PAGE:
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Barbara Allen

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Houses, industry, and poor air quality in the town of Fos-sur-mer. Photo by B. Allen

Empowering Communities through Citizen Science

Barbara Allen, professor of science, technology and society in the College of Liberal Arts and Human Sciences, has always cared deeply about the impact of the environment on people and communities. Her work, which spans both the United States and Europe, examines the intersection between environmental justice, citizen science and policy and regulation.

Allen’s most recent work, focused primarily in France, has been the impetus to empower local citizens in two French communities to advocate for critical policy change and has led to the training of key public health officials and scholars in the French Health Service.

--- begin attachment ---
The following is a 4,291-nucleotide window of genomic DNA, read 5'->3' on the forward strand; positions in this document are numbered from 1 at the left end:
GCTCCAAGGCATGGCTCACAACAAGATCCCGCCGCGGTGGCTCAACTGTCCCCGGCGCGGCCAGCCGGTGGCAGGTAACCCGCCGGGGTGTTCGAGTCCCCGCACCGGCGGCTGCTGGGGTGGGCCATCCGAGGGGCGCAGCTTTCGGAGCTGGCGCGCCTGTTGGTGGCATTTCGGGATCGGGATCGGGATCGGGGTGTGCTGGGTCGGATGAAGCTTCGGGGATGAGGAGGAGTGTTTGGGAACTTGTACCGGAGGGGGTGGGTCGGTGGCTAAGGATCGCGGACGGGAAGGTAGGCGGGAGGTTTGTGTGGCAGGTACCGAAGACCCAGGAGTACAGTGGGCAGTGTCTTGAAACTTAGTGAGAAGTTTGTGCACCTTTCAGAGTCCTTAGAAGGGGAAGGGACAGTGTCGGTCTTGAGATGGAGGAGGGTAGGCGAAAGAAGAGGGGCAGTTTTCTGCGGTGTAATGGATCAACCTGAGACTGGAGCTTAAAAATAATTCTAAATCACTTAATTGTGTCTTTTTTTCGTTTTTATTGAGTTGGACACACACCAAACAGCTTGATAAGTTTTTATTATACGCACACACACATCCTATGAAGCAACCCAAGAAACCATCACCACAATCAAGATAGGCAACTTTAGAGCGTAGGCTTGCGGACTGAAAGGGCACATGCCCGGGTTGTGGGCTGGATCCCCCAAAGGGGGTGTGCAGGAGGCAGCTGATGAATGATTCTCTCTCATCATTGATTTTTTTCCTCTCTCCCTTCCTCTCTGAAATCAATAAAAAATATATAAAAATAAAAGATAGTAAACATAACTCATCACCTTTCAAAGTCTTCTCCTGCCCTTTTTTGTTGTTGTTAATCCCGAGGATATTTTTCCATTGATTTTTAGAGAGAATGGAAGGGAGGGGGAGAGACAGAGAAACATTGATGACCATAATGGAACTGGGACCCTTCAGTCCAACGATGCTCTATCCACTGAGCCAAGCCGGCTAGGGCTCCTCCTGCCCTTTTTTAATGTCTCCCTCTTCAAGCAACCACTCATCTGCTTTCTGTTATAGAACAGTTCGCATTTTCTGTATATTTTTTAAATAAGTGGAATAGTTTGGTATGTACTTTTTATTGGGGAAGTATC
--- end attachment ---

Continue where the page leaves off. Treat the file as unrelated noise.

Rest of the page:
This research grew out of a National Science Foundation (NSF) grant in which Allen was conducting a comparative analysis of the ways citizens shape environmental policy in different countries. For this project, she interviewed French citizens and agency officials in a large industrial area of France, called Etang de Berre, that has been heavily impacted by pollution. Many of the French participants repeatedly voiced health concerns that they believed were largely due to living near the industrial zone.

Even though the French Health Service had conducted numerous health studies in the region, the results were either inconclusive or showed no harmful effects. “This seemed counterintuitive to what the residents and physicians in the communities were seeing and experiencing,” Allen explained.

When Allen mentioned to citizens, that in situations like this one in the U.S., local citizens with the help of public health experts often use a community-based participatory research approach to investigate concerns, they were enthusiastic to give it a try.